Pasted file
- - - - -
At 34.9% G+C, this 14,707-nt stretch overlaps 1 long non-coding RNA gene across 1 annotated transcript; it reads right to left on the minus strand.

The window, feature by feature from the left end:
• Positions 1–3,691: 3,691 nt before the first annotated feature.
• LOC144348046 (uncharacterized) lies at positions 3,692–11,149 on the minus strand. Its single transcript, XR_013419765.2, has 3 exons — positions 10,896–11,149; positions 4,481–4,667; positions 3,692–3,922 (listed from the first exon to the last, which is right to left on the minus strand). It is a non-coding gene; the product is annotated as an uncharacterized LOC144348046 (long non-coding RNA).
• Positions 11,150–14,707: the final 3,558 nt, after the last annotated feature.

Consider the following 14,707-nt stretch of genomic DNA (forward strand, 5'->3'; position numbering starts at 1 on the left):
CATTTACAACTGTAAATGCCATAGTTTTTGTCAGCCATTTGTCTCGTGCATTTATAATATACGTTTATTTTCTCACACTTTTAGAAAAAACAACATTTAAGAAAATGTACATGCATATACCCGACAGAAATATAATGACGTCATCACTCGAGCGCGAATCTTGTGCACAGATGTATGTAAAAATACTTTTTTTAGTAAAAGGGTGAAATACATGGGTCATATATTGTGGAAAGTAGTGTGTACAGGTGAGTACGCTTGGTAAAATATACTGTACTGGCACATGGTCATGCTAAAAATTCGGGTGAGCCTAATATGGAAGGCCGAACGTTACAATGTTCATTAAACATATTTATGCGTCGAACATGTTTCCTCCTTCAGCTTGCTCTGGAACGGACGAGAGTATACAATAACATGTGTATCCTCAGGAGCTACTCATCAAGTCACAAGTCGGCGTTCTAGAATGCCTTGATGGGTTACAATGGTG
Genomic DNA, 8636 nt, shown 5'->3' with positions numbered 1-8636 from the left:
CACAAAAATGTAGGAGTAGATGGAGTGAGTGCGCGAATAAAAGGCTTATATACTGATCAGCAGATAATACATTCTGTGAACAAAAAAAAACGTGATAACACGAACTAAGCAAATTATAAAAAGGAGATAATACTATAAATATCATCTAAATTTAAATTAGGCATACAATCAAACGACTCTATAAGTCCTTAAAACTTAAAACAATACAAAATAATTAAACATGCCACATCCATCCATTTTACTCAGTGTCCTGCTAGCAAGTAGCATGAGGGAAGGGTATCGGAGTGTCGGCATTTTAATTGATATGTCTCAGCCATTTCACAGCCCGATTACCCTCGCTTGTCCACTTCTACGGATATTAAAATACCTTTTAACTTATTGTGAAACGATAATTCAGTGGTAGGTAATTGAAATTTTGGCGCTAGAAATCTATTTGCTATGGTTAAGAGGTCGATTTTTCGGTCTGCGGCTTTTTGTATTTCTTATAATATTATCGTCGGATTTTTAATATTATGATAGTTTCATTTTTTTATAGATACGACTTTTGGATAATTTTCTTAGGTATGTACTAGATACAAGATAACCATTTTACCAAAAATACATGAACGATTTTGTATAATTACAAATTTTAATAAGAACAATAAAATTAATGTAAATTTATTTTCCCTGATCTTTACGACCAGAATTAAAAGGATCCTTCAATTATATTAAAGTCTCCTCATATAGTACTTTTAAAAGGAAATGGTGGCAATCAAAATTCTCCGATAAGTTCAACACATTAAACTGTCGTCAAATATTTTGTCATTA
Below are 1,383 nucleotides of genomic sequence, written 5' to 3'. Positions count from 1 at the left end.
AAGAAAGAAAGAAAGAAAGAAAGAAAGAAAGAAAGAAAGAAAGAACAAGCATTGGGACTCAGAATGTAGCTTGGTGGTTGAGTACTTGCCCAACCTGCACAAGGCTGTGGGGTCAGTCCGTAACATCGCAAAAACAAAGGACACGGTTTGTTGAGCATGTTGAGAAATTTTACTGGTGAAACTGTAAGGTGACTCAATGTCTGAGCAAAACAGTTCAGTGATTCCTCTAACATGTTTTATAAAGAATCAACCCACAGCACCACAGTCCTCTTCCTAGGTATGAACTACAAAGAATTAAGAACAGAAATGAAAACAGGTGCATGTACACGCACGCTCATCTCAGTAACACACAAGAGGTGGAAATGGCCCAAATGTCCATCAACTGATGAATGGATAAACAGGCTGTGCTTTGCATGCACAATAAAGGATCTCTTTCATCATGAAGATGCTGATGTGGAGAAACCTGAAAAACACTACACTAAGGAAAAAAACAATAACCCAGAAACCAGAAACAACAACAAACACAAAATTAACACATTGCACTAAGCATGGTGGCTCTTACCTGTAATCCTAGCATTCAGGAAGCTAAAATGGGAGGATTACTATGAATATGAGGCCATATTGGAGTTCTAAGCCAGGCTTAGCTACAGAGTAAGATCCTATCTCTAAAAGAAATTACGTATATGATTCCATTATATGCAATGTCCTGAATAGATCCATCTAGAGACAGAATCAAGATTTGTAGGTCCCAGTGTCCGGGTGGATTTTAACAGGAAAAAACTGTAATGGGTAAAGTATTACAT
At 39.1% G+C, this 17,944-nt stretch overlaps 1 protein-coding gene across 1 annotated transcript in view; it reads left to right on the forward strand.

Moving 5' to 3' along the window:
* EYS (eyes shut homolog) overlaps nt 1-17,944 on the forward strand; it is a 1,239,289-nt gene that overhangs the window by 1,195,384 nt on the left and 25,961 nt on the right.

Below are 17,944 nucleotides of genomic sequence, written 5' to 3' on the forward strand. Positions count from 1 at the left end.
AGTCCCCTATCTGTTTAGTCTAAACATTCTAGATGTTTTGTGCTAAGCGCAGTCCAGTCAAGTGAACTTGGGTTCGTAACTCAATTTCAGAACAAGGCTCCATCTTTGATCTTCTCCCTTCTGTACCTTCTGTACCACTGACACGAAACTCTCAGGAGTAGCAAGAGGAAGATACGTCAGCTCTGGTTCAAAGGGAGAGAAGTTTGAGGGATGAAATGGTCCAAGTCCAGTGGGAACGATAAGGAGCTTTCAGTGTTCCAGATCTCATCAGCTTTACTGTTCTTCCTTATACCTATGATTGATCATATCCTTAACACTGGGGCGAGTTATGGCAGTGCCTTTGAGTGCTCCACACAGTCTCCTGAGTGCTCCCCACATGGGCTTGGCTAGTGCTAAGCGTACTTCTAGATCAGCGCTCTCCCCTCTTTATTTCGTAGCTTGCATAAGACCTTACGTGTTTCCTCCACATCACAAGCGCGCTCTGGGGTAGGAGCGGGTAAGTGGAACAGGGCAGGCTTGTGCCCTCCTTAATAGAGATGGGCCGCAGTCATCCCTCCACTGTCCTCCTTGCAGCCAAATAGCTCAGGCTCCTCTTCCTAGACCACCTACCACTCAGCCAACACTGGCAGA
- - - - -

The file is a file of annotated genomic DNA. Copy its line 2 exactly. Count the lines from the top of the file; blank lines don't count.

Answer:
The window, feature by feature from the left end: